In the News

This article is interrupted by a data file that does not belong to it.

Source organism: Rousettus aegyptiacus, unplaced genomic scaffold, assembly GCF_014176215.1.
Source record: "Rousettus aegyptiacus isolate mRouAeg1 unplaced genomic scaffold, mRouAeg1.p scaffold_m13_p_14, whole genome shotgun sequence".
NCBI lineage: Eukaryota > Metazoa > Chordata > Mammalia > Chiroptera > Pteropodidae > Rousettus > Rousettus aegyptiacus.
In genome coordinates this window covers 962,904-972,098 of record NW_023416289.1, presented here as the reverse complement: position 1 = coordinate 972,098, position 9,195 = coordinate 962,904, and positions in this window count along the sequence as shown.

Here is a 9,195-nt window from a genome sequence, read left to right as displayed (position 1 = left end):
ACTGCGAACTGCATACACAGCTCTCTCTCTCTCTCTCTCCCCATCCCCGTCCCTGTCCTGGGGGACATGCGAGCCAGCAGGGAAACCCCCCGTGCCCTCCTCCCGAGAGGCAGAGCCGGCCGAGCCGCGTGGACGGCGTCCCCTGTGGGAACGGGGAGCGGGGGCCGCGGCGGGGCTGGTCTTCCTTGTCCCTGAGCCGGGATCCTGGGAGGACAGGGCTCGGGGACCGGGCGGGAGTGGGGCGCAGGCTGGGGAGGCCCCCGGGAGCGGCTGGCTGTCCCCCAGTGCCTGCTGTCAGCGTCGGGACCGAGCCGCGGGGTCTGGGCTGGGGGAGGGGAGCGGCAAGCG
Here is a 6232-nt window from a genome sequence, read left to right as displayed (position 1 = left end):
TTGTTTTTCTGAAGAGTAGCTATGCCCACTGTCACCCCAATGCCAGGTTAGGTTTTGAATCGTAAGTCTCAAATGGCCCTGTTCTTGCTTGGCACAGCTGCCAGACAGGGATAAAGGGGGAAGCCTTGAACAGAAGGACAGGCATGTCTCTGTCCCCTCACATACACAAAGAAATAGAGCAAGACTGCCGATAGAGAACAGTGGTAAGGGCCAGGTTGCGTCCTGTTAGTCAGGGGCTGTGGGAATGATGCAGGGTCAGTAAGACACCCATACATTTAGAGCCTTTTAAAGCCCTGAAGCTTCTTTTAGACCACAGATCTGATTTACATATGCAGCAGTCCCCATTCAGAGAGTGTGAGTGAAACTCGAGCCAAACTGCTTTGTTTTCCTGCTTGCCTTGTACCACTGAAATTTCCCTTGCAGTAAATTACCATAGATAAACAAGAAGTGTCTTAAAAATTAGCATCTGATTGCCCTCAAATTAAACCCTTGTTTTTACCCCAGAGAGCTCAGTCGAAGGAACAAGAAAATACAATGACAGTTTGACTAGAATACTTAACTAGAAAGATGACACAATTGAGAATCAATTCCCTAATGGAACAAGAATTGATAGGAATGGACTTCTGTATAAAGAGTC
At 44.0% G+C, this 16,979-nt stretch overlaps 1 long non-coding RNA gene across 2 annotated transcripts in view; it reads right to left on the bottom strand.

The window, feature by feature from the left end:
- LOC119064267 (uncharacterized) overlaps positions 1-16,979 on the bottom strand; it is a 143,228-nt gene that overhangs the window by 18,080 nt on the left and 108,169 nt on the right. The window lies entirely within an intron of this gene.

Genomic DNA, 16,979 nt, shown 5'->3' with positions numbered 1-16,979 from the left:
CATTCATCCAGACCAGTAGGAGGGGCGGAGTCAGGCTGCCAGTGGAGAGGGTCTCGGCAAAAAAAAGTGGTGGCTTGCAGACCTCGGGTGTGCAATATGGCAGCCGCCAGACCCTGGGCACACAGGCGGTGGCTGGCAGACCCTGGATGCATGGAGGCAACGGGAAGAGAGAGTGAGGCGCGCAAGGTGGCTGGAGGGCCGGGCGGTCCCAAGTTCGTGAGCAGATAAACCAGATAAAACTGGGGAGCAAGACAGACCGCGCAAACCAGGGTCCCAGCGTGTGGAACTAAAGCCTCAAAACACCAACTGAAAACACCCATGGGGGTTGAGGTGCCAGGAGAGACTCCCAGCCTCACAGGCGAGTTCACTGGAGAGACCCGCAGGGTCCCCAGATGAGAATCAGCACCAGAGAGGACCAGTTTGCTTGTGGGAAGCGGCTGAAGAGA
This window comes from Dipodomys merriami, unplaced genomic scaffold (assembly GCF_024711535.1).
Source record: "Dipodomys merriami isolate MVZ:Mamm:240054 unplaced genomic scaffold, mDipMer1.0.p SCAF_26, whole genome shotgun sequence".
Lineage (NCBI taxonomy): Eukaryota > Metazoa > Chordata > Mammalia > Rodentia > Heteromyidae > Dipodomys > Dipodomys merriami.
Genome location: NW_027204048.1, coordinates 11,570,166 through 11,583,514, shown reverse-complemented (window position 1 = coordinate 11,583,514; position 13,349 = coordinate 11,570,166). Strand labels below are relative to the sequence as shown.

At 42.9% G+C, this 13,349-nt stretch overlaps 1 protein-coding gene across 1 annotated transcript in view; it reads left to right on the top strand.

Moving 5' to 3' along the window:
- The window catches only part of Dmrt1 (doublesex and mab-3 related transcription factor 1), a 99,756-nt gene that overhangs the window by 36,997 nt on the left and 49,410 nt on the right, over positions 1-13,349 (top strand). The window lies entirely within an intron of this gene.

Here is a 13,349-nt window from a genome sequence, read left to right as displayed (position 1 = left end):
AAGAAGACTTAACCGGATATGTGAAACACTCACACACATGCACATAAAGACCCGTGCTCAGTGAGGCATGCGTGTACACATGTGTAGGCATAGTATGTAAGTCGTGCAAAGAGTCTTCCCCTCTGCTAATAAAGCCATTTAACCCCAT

Migraine and dementia may not be connected. According to an analysis of data from 6,349 participants of the Women's Health Study, women who experience migraine—with or without aura—do not have more cognitive decline in later years than women with no history of migraine. Five tests were used to judge cognitive status, including immediate- and delayed-recall and memory tests administered in telephone interviews. Thirteen percent of participants reported migraine; among those, 23% had experienced aura and 29% had no history of aura. Overall cognitive performance was similar or even slightly better in the migraine group than among those with no migraine history. “Based on these results, patients with migraine and their treating doctors should be reassured that migraine may not have long-term consequences on cognitive function,” write the authors in the British Medical Journal, published online August 8.